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South Africa’s hardbody chickens – they’re tough...

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South Africa’s hardbody chickens – they’re tough but tasty

Siphiwe Sithole's flock. (Photo: Supplied)

Defining hardbody chickens can be complex and controversial but everyone agrees that, cooked right, they are deeply delicious.

Not all hardbodies are created equal. Hardbody chicken is a southern African food phrase that almost all of us intuitively understand but many would struggle to precisely define. Part of the problem is that, while we all think we know what we mean when we say “hardbody”, it seems that we all mean something slightly different…

There is consensus that we are talking about an older chicken that has tough but flavoursome flesh and strong bones. We agree that birds with such bodies are best suited to long, slow cooking methods. Beyond that all bets are off. Slow Food Southern Africa activist and former butchery owner Caroline McCann says: “Hardbody is age-dependent, and the phrase requires further clarification to be useful. You need to know how the animal was reared and its breed to know what you are getting. It is akin to a phrase like ‘free range beef’ – that doesn’t mean grass-fed. Part of our problem is that as a nation we often use terms quite loosely. In some cases, there are precise scientific definitions and breed characteristics but these are not commonly known. So, for instance, a Cornish hen is actually a breed but in South Africa most people call any large, fat chicken a Cornish.”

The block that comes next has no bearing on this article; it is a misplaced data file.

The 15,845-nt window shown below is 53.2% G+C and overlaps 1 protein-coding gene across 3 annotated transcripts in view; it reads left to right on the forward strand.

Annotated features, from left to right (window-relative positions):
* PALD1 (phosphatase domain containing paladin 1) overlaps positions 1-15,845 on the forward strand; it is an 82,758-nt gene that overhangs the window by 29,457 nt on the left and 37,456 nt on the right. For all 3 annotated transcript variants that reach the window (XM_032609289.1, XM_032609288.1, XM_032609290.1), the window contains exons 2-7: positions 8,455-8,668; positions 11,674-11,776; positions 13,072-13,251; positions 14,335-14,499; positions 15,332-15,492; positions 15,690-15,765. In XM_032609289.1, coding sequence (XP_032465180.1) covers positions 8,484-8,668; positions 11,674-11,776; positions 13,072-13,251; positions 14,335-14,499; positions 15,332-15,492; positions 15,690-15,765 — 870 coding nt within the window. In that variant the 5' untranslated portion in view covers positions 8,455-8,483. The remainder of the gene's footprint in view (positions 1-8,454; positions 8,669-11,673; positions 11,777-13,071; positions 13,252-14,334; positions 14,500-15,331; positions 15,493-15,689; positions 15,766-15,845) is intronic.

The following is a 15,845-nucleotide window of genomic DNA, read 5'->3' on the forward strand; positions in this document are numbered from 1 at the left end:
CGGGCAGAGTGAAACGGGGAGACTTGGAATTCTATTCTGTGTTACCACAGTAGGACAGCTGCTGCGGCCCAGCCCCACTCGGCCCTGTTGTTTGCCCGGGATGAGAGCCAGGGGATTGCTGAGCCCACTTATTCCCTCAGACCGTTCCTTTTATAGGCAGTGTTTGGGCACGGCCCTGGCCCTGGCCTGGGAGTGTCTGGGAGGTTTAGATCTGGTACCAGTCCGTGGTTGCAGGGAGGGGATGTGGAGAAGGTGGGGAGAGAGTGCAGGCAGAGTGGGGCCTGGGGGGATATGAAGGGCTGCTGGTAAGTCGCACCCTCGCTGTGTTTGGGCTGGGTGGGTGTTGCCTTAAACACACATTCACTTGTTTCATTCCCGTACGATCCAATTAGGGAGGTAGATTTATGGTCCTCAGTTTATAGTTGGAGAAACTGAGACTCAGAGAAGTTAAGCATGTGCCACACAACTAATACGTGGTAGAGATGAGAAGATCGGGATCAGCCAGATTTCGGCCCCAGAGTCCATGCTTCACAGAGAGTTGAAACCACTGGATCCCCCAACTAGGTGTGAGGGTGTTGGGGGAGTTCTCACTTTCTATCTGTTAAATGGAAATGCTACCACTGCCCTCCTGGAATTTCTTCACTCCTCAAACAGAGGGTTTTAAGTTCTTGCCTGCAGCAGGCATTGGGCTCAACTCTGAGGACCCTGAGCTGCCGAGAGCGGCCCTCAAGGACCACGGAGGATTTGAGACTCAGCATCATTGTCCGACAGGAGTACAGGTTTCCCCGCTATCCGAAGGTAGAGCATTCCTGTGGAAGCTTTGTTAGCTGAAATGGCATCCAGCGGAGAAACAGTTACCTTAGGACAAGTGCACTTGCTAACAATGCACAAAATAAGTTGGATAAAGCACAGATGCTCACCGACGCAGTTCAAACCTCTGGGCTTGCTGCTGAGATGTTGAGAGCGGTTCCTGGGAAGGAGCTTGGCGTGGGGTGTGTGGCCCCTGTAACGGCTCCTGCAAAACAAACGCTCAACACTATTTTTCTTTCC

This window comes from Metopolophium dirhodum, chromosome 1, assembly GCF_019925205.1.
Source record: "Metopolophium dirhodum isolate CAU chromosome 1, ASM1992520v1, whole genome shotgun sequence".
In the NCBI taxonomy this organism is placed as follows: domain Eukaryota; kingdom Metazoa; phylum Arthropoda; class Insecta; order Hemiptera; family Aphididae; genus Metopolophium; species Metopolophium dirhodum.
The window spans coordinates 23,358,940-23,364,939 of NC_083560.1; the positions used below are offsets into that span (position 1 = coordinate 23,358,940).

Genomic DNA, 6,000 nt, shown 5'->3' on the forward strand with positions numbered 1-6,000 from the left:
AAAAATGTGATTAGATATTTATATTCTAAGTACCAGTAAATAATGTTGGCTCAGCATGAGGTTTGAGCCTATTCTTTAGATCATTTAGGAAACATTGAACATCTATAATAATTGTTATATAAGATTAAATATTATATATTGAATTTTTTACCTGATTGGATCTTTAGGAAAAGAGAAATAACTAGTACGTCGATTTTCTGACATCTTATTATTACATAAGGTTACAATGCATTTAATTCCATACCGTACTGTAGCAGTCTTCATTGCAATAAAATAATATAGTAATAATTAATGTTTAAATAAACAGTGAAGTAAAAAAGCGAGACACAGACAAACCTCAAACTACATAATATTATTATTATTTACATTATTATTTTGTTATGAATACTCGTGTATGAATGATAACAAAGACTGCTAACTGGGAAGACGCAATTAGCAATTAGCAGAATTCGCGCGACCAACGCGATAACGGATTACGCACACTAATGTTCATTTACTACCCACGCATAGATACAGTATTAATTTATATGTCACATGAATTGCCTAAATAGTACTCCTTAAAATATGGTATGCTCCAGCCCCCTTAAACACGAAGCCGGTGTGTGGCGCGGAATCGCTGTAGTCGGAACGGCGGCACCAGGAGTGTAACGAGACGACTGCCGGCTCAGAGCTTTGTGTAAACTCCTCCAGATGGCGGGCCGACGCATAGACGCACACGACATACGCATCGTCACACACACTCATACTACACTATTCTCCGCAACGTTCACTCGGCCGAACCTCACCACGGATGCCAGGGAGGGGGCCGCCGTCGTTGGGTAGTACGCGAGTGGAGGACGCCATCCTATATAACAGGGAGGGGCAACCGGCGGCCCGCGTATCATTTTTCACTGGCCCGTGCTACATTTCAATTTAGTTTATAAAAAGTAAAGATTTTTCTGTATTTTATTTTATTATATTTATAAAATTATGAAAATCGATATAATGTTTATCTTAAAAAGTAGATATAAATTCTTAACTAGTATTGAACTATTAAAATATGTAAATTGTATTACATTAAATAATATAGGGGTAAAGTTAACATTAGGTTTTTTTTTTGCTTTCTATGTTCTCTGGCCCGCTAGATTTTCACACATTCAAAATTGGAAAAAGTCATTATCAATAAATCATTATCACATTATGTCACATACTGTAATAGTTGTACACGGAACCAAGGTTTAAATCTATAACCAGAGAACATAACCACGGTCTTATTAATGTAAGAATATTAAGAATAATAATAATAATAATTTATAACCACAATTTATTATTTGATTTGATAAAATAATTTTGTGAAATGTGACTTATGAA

Within McCann’s overarching definition, any older chicken regardless of rearing conditions is a hardbody. North-West chicken farmer Marie Sethunya (sort of) agrees that: “What you get in supermarkets in braai packs is called a broiler. That meat is soft. They only live three to four months before slaughter. Now a hardbody, most of the time it is those birds (they call them Hy-line silver and Hy-line brown) they are exceptional egg layers. They live long, their lifespan is one year, six to eight months and their meat becomes automatically hard so people call them hardbody.”

Izaak Breitenbach, General Manager of SA Poultry, confirms that: “There is what we call an ‘end of lay’ bird. Those that don’t produce eggs anymore. We sell about a million end of lay birds per month. They are sold into the live market, mostly purchased by cull buyers who distribute by way of small pick-up vehicles into townships and rural areas. The taste profile of those birds is different and tends to be favoured by those who want the whole bird, heads, feet etc and who prefer a firmer chicken with more fat on it. Flavour comes from fat so, cooked right, they can make for beautiful meals.”

An umleqwa chicken, Libode district, Eastern Cape. (Photo: Richard Goode)